Why you should consider Notre Dame for undergrad
Recent ND grad here. Was reading the post about Brown today and it got me to write about my experiences recruiting for banking at Notre Dame, since I think it might be a little underrated on this forum. My background is that of a recent grad (Class of 2020 or 2021) and I'm now at a top EB/. I also have siblings and friends who went to ivies and recruited for banking and investment roles as well so I know and understand a bit about the recruiting processes at some of the top target schools as well. I just think Notre Dame is often dismissed as a nontarget or fringe semi-target on this forum when that's simply not the case anymore. I hope to encourage kids who might be looking at other semi-target schools to consider Notre Dame as well.
1. Notre Dame's placement is definitely solid. Something I've always read on WSO is how ND is a target for Chicago but not for New York, or that it doesn't really place as well as some east-coast schools. This just isn't true anymore In my class, being conservative, I'd guess 80%+ of the kids went to NY and the kids who aren't are staying in Chicago because they want to stay in Chicago. Furthermore, straight from a newsletter I received a couple days ago, the class of 2021 sent 110 kids to investment banking roles and 250 kids to jobs in financial services overall. That's pretty freaking good.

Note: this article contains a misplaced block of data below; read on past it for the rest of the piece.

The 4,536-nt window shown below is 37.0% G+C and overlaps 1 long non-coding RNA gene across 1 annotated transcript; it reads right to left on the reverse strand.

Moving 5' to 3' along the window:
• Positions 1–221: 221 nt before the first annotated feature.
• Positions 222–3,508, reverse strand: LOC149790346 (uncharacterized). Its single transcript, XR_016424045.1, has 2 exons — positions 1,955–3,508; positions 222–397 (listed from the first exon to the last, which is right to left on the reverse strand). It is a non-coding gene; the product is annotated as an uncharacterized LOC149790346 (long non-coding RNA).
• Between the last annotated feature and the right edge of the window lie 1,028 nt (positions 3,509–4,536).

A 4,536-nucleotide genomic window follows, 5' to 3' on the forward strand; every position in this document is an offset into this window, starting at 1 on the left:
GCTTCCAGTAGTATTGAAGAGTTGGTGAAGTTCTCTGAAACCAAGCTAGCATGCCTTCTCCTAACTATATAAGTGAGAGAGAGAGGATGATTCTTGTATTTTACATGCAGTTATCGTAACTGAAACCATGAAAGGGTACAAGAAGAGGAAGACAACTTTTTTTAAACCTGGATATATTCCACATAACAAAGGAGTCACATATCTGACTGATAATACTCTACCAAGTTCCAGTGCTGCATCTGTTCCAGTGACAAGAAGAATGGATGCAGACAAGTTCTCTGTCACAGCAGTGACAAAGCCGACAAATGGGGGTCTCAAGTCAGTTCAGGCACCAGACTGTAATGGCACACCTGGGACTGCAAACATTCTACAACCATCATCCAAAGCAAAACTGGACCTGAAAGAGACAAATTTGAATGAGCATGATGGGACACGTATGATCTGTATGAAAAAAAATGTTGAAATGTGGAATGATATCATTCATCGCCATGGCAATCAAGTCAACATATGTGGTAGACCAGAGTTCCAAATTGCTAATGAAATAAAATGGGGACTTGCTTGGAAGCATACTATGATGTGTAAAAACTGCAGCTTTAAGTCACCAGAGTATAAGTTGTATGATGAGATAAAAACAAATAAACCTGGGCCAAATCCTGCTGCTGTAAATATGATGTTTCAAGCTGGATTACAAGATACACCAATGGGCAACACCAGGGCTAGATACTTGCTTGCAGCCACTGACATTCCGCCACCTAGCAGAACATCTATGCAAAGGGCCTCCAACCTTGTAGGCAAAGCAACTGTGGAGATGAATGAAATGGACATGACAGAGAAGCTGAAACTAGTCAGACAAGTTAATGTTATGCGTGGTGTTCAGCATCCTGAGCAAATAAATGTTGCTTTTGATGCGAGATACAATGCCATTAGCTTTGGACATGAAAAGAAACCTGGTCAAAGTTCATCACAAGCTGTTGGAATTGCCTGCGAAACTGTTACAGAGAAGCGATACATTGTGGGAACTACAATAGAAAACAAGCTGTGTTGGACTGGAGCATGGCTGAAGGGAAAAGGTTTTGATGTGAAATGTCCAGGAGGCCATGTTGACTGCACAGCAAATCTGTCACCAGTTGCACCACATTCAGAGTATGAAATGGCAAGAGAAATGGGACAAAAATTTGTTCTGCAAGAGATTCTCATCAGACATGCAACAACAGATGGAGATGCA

We send 4-5each year. , PJT and Lazard each take a couple each year as well, including placements at PJT RSSG each year. There are also placements at PWP/ much any other EB as well. We also have a RX and we send like 1-2 there each year. On top of this, there are ~50-60 kids going to BB IB each year. I know kids going to MS M&A, , and whatnot, so top groups are all achievable. We also have solid placement at every major MM and we send about ~40-50 kids there yearly.
On the buyside, we send ~15 kids to PE/credit each year.a couple each year. or 2. We also send 1 or 2 randomly each year to other MF's as well. Most kids go to a smattering of UMM and MM funds like Vista, Ares, , Golden Gate, and Stone Point, among others. ~ 5 go to VCs and HFs each year but that process is much less structured.
The TLDR is that we send ~110 kids to investment banking and ~20 to the buyside each year. These two numbers are straight from career center data so no need to take my word for it. This is out of ~200 finance majors in each class. Those are some crazy numbers, especially when we aren't even looking at/AM/S&T placements as well. As a side note, at Notre Dame, anyone can recruit for IB successfully but its almost all finance majors by self-selection. I've seen engineering majors go to megafunds and top BB though so its not really gated.
2. Notre Dame makes it extremely easy to recruit in a non-competitive environment
Notre Dame practically holds your hand in the recruiting process, and it all takes place in a very non-competitive setting. There is no recruiting for an exclusive club halfway through freshman year which makes your breaks your chances of getting into IB. Every club is 100% open and inclusive to all students and you can start practically anytime. I know kids who didn't know about banking until literally sophomore winter/spring and they landed BB offers. If you are dedicated and motivated from the beginning, there is absolutely no way you don't land the EB / Top BB / Buyside job that you want as long as you grind a bit.